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E2111. Don’t Drop the Ball, Ace Your Cases on Call: Primer for Emergency Ultrasound
Authors
  1. Anvesh Macherla; University of California Irvine Department of Radiological Sciences
  2. Ben Sadeghi; University of California Irvine Department of Radiological Sciences
  3. Eric Han; University of California Irvine Department of Radiological Sciences
  4. Thanh-Lan Bui; University of California Irvine Department of Radiological Sciences
  5. Justin Glavis-Bloom; University of California Irvine Department of Radiological Sciences
  6. Roozbeh Houshyar; University of California Irvine Department of Radiological Sciences
  7. Mohammad Helmy; University of California Irvine Department of Radiological Sciences
Background
Ultrasonography is a great tool to use in the emergent setting because of its speed and accuracy. However, errors in emergency ultrasound can occur for various reasons from technical mistakes on the sonographer’s side to a lack of experience reading sonograms on the radiology trainee’s side. Generally, diagnostic error rates range from 3-5%, and this can be elevated in emergent settings or with a resident on call. Most errors on the reading side are due to under-reading, where a finding is present on the image but is missed by the reader. Retrospective studies have shown that approximately 40% of emergent trauma cases and 8-10% of all emergent admissions have missed or delayed diagnoses, sometimes due to errors in ultrasound reading. Incorrect or overlooked findings not only lead to incorrect diagnoses, but also may lead to unnecessary imaging and procedures, and patient harm. Through case-based discussions, we present a series of common emergency ultrasound cases encountered by junior residents on-call.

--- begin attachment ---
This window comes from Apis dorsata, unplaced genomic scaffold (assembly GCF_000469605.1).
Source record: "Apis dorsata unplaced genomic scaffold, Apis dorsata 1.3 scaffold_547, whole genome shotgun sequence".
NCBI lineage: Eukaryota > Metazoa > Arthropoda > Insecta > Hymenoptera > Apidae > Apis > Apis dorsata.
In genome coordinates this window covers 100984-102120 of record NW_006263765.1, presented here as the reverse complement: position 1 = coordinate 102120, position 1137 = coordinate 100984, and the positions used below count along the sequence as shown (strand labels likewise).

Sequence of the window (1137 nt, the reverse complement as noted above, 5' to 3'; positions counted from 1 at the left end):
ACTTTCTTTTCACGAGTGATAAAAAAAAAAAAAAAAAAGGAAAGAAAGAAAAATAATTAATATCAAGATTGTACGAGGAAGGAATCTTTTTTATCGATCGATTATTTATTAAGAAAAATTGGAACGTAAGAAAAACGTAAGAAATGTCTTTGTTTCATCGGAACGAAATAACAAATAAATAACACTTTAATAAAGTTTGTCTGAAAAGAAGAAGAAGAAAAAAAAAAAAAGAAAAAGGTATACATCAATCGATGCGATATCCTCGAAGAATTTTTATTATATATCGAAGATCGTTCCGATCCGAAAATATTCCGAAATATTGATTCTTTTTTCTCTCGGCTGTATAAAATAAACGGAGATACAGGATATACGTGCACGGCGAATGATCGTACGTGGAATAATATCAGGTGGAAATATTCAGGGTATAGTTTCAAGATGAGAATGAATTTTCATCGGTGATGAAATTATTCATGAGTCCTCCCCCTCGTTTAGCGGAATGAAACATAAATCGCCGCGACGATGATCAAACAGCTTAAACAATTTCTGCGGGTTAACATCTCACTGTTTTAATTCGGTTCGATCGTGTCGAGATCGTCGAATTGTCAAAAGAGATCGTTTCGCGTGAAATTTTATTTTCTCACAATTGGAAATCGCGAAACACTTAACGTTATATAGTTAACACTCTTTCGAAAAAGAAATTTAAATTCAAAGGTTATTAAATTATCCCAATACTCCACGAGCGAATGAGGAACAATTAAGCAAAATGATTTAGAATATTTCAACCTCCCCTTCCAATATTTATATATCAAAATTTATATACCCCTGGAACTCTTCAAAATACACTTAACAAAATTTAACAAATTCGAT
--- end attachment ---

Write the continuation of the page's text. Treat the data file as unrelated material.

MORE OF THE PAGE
Educational Goals / Teaching Points
This exhibit’s goal is to review the most common emergency ultrasound findings in different systems including vascular, gastrointestinal, hepatobiliary, obstetrics, gynecologic, male reproductive, and urologic. Each case will have a series of representative ultrasound images accompanied by annotations explaining the key imaging findings that will assist residents in making an accurate diagnosis. Additionally, there will be a discussion of potential pitfalls that may lead to a misdiagnosis, as well as key “red flags” that require more immediate attention.

Key Anatomic/Physiologic Issues and Imaging Findings/Techniques
Ultrasound allows for rapid imaging and diagnosis of emergent cases. However, its utility is dependent upon a radiologist’s ability to accurately recognize findings specific to emergent pathologies. We will be discussing key imaging findings on ultrasound imaging of emergency topics, including deep vein thrombosis, pseudoaneurysm, appendicitis, intussusception, cholecystitis, choledocholithiasis, hepatitis, ectopic pregnancy, retained products of conception, intrauterine demise, ovarian torsion, tubo-ovarian abscess, testicular torsion, testicular rupture, hydronephrosis, pyelonephritis, and nephrolithiasis.

Conclusion
Within the fast-paced environment of emergency departments, ultrasound is a great imaging modality to quickly and accurately diagnose medical emergencies. Radiology residents need to be familiar with common diagnoses and associated ultrasound findings in order to ensure accurate and prompt treatment.